Dr. P.V. Viswanath



Economics/Finance on the Web
Student Interest


Bonus Babies
February 11, 2009, New York TImes, Paul WIlmott


“DON’T put all your eggs into one basket” is the layman’s expression encouraging diversification. This was put into mathematics in a financial context by Harry Markowitz in the 1950s, in his Modern Portfolio Theory. He showed how to construct a portfolio of financial assets so as to maximize expected return for any given level of risk. This idea has inspired much theory and practice of investing, at all levels.

Only last month my bank manager had me complete a questionnaire so he could figure out how much risk I was comfortable with, and then he gave me the computer-generated result that told me how much of my money should be in cash, how much in bonds and how much in stocks. So with your grandmother telling you what not to do with all your eggs, your bank manager giving similar advice, and Professor Markowitz, a Nobel laureate, backing this up with mathematics, you’d expect that traders in banks would have got the message. Yet as the following simple thought experiment shows, it is not quite so straightforward.

It is your first day in your first job out of business school. You are going to be a trader in an investment bank! You will be rich! You will retire by the age of 30 and spend the rest of your days doing charitable works (when not on your yacht, of course). You are shown to your desk and introduced to your fellow traders. You notice something very strange, that they are all making similar trades using similar financial instruments. That’s odd, you think, there doesn’t seem to be much diversification going on.

Never mind, you are going to put into practice everything you’ve learned in school, and that includes diversification, so your trades will be safely diversified from those of your colleagues. Now to see if that makes any sense, we’ll put some numbers to this, and imagine what could happen to your plans for buying that yacht. Does diversifying improve your chances of getting a big bonus?

Suppose that you have 100 colleagues, each trading with $10 million. Bearing in mind Einstein’s advice, we are going to keep things simple, so as to make the mathematics as transparent as possible, and assume that they are betting on a coin toss. And, crucially, they are all betting on heads on the same toss of the same unbiased coin — it doesn’t get more undiversified than that.

It’s 50-50 whether they win or lose. If the single toss comes up heads then they all win, and the bank makes 100 times $10 million, of which each trader perhaps gets a tidy $2 million bonus. That’s their down payment on a decent yacht. Everyone’s happy: traders, management, shareholders and depositors. But if it comes up tails, they lose, and the bank goes bust. But while the traders and management only have to find new jobs, the shareholders and the depositors potentially face losing their life savings.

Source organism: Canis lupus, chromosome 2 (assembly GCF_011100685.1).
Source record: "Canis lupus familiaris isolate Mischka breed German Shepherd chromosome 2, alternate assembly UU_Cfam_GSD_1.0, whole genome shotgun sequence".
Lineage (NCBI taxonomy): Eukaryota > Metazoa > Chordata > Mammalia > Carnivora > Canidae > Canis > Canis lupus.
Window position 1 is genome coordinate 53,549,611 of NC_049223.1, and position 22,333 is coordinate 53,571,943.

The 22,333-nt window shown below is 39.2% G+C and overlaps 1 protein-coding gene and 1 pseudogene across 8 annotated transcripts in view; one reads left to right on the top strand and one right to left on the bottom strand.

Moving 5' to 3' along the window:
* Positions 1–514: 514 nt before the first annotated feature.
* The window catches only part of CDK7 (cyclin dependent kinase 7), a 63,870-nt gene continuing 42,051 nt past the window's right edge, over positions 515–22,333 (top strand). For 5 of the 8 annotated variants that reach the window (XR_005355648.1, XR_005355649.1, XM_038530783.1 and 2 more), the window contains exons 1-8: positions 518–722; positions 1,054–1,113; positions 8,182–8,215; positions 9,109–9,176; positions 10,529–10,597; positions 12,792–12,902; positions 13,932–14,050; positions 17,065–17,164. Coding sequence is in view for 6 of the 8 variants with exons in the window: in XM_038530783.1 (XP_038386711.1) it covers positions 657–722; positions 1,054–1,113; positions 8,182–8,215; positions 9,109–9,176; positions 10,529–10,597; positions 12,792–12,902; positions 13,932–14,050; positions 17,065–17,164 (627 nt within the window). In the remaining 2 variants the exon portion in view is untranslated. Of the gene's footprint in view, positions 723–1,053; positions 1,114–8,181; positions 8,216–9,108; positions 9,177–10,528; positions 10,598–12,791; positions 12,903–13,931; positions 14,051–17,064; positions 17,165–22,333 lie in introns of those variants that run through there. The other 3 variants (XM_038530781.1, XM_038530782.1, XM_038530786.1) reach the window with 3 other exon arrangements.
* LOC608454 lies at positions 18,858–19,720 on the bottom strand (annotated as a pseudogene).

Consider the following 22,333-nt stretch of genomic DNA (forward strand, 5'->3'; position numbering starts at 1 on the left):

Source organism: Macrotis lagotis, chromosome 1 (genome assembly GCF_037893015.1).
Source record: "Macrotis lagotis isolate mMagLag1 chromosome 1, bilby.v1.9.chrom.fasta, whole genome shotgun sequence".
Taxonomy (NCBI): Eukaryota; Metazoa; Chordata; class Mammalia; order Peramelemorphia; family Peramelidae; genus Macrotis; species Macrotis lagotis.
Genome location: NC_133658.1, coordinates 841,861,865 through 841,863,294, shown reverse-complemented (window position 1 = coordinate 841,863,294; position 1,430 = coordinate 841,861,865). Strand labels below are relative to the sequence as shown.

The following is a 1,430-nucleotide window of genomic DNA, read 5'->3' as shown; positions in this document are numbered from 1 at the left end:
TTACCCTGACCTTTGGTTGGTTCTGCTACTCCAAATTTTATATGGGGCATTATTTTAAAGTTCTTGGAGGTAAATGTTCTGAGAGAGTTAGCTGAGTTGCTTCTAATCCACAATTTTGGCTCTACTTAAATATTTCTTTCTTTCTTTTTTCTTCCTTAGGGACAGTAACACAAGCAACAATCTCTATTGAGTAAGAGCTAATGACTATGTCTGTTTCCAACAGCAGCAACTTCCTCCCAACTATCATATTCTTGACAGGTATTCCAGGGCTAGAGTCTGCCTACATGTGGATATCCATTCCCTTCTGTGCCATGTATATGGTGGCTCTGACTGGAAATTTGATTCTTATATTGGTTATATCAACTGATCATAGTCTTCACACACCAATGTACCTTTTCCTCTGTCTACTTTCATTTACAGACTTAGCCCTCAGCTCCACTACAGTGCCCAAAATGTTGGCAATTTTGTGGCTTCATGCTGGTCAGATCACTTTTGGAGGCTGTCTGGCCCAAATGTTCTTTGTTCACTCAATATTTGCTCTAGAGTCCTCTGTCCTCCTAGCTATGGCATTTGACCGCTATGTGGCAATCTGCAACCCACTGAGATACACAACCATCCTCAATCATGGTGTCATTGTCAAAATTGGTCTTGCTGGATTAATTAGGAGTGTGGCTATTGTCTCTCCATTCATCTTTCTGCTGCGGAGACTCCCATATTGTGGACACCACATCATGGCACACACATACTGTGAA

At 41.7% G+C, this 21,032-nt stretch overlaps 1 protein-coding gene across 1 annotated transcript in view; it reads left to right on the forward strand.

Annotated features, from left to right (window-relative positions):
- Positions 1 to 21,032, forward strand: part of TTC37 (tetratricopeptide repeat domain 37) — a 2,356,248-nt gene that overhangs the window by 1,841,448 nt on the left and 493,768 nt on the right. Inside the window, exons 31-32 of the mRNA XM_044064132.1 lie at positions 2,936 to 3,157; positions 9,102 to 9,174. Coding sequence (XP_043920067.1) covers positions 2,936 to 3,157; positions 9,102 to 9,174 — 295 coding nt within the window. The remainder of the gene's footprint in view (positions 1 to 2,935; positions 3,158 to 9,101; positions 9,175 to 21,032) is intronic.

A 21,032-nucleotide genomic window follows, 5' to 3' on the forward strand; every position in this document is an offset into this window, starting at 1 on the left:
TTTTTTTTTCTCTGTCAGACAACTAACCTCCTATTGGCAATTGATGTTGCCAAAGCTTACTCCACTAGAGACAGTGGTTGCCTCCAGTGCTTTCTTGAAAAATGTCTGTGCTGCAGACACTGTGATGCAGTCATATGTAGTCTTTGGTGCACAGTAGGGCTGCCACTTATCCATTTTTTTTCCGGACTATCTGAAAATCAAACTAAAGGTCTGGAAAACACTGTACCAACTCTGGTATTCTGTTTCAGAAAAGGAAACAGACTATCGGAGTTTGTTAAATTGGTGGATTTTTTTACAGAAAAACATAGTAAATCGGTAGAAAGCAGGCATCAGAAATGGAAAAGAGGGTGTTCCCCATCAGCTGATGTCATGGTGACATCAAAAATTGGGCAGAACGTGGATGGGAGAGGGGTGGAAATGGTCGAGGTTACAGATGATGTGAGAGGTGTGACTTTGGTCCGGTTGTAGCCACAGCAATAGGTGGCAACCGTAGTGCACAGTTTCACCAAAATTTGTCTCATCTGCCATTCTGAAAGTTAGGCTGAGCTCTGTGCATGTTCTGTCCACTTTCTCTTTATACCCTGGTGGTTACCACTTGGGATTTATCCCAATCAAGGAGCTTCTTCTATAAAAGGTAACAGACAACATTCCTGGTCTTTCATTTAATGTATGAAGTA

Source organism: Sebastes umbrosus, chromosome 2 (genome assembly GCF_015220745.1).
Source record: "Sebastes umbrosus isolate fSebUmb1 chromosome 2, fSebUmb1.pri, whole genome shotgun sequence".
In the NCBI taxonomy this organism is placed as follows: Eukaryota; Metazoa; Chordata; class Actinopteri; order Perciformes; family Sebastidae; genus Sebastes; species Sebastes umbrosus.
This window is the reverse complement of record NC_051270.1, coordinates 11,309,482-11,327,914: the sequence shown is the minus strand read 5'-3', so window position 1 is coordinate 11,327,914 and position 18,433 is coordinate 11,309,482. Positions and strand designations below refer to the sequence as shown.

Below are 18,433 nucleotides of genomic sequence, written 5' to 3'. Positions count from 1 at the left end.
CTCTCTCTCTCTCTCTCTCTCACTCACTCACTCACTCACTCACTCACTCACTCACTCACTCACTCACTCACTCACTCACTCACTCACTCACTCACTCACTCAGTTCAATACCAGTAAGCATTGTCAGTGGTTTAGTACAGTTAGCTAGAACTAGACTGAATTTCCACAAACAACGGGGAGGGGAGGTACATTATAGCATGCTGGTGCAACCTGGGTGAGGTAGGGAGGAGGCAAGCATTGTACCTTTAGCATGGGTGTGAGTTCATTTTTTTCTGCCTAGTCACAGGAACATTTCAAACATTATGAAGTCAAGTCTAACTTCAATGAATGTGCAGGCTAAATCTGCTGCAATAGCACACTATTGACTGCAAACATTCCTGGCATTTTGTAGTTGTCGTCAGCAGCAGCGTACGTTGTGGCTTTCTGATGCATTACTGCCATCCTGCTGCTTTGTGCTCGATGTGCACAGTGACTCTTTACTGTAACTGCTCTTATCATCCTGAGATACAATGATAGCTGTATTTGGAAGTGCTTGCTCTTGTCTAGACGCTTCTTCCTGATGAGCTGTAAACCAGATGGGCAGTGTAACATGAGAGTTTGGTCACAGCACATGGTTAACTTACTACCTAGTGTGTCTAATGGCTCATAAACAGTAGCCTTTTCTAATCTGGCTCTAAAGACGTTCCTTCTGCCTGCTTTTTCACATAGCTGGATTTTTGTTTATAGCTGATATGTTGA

You come along, and, thanks to your college education, you have found a much better trade than your colleagues. Let’s say that you are betting on another, independent coin — but one that is biased. This coin has a 75 percent chance of heads. And you’ve also got $10 million to invest.

Let’s look at two possibilities: first, that you do the responsible thing of betting the good odds on the biased coin, and second, that you bet on the heads on the 50-50 toss just like your colleagues. I say that the first case is “responsible” for two reasons: one because it’s a better bet than that of your colleagues and so will increase the bank’s expected return; and two because it also helps the bank diversify. That’s classic Modern Portfolio Theory, and is also common sense.

O.K., so you bet $10 million on your coin. What is the probability of your getting your $2 million bonus? Easy, it’s just the probability of getting heads, 75 percent, isn’t it? Well, no, it’s not. Yes, there’s a 75 percent chance of your making money for your bank, but if your colleagues have meanwhile tossed a tail, your bank is broke and no one’s getting a bonus, even you. They’ve cost the bank a billion dollars, and you’ve made it a mere $10 million. But what if you toss tails on the biased coin when the others toss heads? The others get their bonus, but you’ve just lost $10 million, what a terrible trader you must be, and are shown the door.

No, the only way to get that bonus is if both you and the others make winning trades — that is, if both coins land heads up. And the probability of that is 50 percent times 75 percent — that’s 37.5 percent. So, even though you have a biased coin working in your favor, the chance of you getting a bonus is still substantially less than half.

By now you can probably see where I’m going with this. Suppose that instead of betting on the biased coin you join in with all your colleagues and bet on the same toss of the first coin. Now you all win or lose together, the odds are even and the probability of getting your bonus is 50 percent. This is significantly higher than if you’d done the “responsible” thing of helping your bank to increase its expected return and decrease its risk.

This example makes it clear that your interests and those of the shareholders and depositors can be complete opposites. They probably didn’t teach you that at business school. And the plan Treasury Secretary Tim Geithner unveiled yesterday didn’t seem to take it much into account. But it’s a lesson we’re all learning to our detriment in the current economy.

Paul Wilmott is the founder of Wilmott, a journal of quantitative finance



  1. What are the implications for risk-taking by managers in corporations?
  2. How can you avoid this problem?